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About Daily capital journal. (Salem, Or.) 1896-1899 | View This Issue
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SALEM, OREGON, FRIDAY, JANUAUY 81,1898.
7 TTTVTT T TTTT. HW
jf. X lXXi- J-iX-J -wo.
Wool under wcor for men, reduced
from 95c lo 75c each. This is a
Klondike at the price,
All sizes in
Children's Grey Wool Undeawear
reduced to close out . Sizes 16 to 32,
Children's Fleece-Lined Underwear,
sires 16 to 32. reduced to close.
It will pay you to buy at these reduced ti
Bay State Long Rubber Boots
reduced io $2,75 to close out,
Boston Long Rubber Boots
reduced to $3,25 to close,
Only a few winter goods left and we want
to close them all out,
jj Neu) York Racket 1
Which do you want ?
The purchase of cither calls for judgment in selection. The quality of
the fabric must be noted, also the workmanship, as the style of a garment
does not indicate ltswearing qualities. Our stock of overcoats and suits
for the winter trade will stand the most rigid inspection.
All the latest fashions are represented and every Rarment Is made of
honest and trustworty material. If there is any pattern or shade that we do
not show it is because it is unsalable. Don't fail to see our Heavy all wool
clay worsted suits and overcoats, rrlce $10.
G. W. JOHN
Last of the
Going at 60c on the dollar, The owners
of the Bankrupt Stock are determined to
make a finish, and are now taking an in
ventory and during the time, they will sell
all goods at an average of 60c on the doV
lar, Some goods a trifle above, and some
goods below, Will positively close at the
end of the month for the balance will be
sold in a lump, There remains some good
bargains in clothing, mackintoshes, dry
goods, shoes, hats, underwerr, velvets,
plushes and needles; at Friedman's Auction
House, corner State and Commercial sts.
Everyt.iing Quietatthe Cuban
TROOPS ARE STILL IN HAVANA,
All the Late Cuban News Condensed,
Havana, via Key West, Jan. 21.
The rioters are now -quiet, with the
exception of a dynamite bomb ex
ploded in the Piazza de Colon on Sat
urday which did no harm. The rumors
that the volunteers would revolt
against the government have had no
foundation. Nevertheless, several
generals arrived here from Matanzas
province and frcm Havana province
with additional reinforcements.
About 15,000 men are now located
within the city limits and in the out
skirts. The insurgents, in full view of the
town of Cabanas, province of Pinar
del Rio, carried off a number of oxen
and boldly challenged the garrison to
come outside and light.
Cosme Blanco has not drilled his
regiment, the fifth regiment of volun
teers, since the riots, for fear his men
would hiss him because of his offer to
General Blanco to face the rioters
without a special call to the palace.
Licutenaut Calderon, of the fifth
battalion volunteers, has tendered his
resignation, as a protest against the
shouts at the palace against General
Blanco and autonomy.
The total losses during the seize at
Camp Echuclin, In Manzanillo dis
trict, was 30 killed and 60 wounded.
The insurgent Leader Lunah has at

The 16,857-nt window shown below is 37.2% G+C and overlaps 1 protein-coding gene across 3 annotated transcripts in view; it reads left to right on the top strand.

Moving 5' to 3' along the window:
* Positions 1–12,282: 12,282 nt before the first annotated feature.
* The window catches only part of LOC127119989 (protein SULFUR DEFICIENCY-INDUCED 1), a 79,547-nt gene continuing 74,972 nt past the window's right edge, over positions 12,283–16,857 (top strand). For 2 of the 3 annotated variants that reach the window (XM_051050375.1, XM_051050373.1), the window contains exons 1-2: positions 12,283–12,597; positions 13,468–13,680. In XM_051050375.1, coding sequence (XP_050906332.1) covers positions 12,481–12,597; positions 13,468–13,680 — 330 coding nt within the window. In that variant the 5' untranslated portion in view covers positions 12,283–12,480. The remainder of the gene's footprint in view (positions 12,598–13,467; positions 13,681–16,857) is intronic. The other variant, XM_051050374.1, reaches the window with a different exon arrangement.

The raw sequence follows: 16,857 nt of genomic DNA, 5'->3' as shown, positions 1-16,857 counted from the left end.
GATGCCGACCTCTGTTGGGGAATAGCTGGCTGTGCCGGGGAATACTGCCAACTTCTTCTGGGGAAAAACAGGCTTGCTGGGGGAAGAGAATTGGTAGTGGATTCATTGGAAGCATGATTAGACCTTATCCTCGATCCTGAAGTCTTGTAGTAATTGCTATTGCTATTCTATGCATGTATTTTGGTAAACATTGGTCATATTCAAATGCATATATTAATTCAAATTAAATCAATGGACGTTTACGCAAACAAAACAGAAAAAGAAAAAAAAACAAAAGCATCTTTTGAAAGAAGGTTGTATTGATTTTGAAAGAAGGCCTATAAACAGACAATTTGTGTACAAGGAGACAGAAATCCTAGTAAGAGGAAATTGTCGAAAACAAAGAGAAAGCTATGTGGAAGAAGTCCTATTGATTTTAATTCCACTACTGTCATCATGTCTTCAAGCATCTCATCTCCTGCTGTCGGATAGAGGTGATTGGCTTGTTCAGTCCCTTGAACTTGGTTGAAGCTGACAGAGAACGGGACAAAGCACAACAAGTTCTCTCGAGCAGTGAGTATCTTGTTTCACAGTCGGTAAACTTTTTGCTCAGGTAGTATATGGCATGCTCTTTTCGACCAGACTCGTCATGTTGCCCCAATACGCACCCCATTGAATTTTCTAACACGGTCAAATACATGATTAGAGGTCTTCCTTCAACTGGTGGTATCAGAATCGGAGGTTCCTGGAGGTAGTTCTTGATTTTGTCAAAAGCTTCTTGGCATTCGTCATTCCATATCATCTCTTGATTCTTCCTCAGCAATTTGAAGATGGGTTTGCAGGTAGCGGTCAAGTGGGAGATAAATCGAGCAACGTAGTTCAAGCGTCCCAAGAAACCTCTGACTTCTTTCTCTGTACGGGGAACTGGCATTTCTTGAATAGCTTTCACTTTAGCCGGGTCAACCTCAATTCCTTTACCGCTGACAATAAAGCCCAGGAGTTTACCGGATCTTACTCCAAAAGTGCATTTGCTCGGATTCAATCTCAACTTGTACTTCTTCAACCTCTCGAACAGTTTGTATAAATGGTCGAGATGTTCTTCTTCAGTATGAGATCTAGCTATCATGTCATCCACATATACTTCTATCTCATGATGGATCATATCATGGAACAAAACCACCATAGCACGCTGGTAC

tacked Santa Cruz del Norte, province
of Pinar del Rio.
Upon the body of Captain Puga,
military commander at Rlncon, this
province, was found a letter signed
by Puga, offering to Insurgent Leader
Hernandez $22,000 and free passage to
the United States If he would surren
der with CO armed followers. Another
letter answering the above was found
addressed to him, saying that If he
continued his attempts to corrurt the
insurgents he would be court-martialed
and shot If captured. As Puga
could not Induce Leader nernandez
to surrender, he began negotiations
withXeader Juan Delgado through
the latter's father, Hernandez hay
ing learned of this, captured and shot
Captain Puga without allowing him
to communicate with Delgado. When
this was known a Spanish force
sailed out and secured the body.
The Insurgents have raided Jaruco,
in Havana province, and without flr
Ing a shot carried away the horses of
the Spanish cavalry squadron, whose
members fled at the sight of the in
surgents and took shelter In the cav
alry headquarters. The Spaniards
will be court-martialed.
During the riot at Havana, General
Blanco made preparations for the
worst and concentrated vast numbers
of troops at Havana. In Cuba street
and on the artillery wharf, batteries
of field artillery were planted in posi
tion to rake the street. All public
buildings along the harbor front from
Plaza d'Arraes to the Punta were
crammed with troops,and large bodies
ofcavairyand infantry were held 1c
reserve in the streets adjacent to Cen
tral Park. It is estimated that;i2,000
troops in the city in addition to the
Last night the reflection of large
fires in caneiields in the direction of
Guanabacoa was elearly noticeable
Setior Mario Gracia, governor of the
province of Santa Clara, lias gone to
Remediosto await, it is said, the
surrender of an insurgent leader
whose name is not given.
It Is not true that the conservative
municipality of Clenfuegos has de
faulted in the sum of 8140,000. The
making of this charge is only a politi
cal move to enable the government to
suspend the municipal authorities and
to appoint autonomists. The money
in question was invested in hospitals
and In defense of the city.
The members of the cabinet will is
sue a manifesto explaining "the sal
ient points of the scheme of autonomy